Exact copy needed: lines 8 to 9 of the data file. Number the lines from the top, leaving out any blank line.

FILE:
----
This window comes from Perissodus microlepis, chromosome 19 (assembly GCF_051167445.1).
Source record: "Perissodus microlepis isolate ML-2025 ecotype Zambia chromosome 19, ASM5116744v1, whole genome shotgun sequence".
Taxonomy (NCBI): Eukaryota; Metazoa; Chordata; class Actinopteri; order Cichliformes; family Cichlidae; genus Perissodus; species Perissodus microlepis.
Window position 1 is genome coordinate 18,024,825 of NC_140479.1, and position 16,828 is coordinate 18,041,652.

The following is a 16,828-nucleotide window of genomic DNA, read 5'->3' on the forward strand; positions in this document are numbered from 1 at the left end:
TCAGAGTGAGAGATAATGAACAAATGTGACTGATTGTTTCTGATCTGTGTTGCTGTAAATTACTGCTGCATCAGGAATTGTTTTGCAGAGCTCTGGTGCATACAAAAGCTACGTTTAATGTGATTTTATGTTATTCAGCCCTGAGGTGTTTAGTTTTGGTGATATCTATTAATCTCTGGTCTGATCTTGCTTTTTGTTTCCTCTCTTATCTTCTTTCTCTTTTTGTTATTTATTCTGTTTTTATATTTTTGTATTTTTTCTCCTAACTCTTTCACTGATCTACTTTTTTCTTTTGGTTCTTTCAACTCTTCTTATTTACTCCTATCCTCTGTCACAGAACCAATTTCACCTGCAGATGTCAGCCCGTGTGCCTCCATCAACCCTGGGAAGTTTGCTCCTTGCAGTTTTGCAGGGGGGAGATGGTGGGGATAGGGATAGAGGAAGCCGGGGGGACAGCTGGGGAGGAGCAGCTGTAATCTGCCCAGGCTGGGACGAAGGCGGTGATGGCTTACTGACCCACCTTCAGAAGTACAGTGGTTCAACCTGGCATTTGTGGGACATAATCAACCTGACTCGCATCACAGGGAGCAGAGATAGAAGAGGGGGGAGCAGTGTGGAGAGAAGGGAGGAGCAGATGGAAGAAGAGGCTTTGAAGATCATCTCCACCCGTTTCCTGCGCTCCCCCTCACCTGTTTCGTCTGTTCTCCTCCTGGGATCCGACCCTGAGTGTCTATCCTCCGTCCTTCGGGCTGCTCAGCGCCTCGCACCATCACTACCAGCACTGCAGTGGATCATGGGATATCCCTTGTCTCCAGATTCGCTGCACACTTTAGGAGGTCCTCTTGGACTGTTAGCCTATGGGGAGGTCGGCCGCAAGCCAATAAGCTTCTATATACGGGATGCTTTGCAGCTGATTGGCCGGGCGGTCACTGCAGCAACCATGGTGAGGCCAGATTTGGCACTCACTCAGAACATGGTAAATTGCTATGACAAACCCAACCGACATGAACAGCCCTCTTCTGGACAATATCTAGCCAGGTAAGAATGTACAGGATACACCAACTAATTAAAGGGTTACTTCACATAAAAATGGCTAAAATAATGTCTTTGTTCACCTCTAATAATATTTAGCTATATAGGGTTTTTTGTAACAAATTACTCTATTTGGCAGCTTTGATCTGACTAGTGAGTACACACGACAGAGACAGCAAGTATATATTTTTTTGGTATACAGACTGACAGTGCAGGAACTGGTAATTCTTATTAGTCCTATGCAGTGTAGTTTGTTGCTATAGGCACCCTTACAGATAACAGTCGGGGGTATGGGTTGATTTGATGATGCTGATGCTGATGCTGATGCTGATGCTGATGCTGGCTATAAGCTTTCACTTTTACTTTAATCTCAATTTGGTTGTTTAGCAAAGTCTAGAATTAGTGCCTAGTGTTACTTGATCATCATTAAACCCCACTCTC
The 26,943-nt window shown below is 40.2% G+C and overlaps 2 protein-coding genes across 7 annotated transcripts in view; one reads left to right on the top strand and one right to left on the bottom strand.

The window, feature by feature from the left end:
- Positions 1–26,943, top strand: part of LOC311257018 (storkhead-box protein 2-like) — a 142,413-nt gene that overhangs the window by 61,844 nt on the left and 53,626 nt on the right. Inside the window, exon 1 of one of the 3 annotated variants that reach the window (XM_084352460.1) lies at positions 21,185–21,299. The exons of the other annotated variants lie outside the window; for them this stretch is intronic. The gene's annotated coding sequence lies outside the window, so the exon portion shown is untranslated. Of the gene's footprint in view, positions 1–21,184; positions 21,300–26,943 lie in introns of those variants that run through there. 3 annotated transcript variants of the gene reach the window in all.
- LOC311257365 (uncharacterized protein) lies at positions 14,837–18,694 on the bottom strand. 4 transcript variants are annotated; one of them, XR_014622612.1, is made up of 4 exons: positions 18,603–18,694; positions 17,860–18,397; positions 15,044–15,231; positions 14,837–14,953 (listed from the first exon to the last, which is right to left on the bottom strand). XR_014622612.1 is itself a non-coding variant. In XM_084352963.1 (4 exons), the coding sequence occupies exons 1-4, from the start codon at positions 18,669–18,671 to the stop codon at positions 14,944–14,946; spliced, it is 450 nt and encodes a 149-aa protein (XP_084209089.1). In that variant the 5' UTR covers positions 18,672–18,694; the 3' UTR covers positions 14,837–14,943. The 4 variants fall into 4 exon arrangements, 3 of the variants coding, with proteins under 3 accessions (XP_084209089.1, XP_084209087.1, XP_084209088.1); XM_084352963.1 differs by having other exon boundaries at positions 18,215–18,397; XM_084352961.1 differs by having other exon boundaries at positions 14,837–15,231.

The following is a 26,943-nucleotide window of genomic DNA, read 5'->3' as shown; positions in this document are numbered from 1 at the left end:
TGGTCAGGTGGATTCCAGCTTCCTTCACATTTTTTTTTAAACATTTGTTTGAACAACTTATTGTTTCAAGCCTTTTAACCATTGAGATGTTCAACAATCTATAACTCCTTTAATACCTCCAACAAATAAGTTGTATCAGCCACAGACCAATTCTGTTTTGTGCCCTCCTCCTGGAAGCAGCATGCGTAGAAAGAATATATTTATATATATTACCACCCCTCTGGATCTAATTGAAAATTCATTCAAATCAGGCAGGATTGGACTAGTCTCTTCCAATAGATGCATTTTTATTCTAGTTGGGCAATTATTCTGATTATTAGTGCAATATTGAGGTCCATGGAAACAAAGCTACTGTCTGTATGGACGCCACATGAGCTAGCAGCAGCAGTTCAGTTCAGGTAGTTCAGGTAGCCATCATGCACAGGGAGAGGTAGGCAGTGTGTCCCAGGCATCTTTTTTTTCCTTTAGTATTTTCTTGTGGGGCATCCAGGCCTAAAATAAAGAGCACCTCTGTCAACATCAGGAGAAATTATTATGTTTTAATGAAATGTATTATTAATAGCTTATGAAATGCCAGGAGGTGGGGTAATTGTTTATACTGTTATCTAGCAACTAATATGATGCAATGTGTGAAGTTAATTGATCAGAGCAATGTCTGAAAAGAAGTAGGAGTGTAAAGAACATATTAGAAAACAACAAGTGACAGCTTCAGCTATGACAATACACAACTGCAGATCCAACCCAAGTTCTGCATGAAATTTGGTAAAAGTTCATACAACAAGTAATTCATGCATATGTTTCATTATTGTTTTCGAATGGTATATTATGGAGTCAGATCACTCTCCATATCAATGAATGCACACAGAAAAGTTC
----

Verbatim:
The window, feature by feature from the left end:
- Positions 1–26,943, top strand: part of LOC311257018 (storkhead-box protein 2-like) — a 142,413-nt gene that overhangs the window by 61,844 nt on the left and 53,626 nt on the right. Inside the window, exon 1 of one of the 3 annotated variants that reach the window (XM_084352460.1) lies at positions 21,185–21,299. The exons of the other annotated variants lie outside the window; for them this stretch is intronic. The gene's annotated coding sequence lies outside the window, so the exon portion shown is untranslated. Of the gene's footprint in view, positions 1–21,184; positions 21,300–26,943 lie in introns of those variants that run through there. 3 annotated transcript variants of the gene reach the window in all.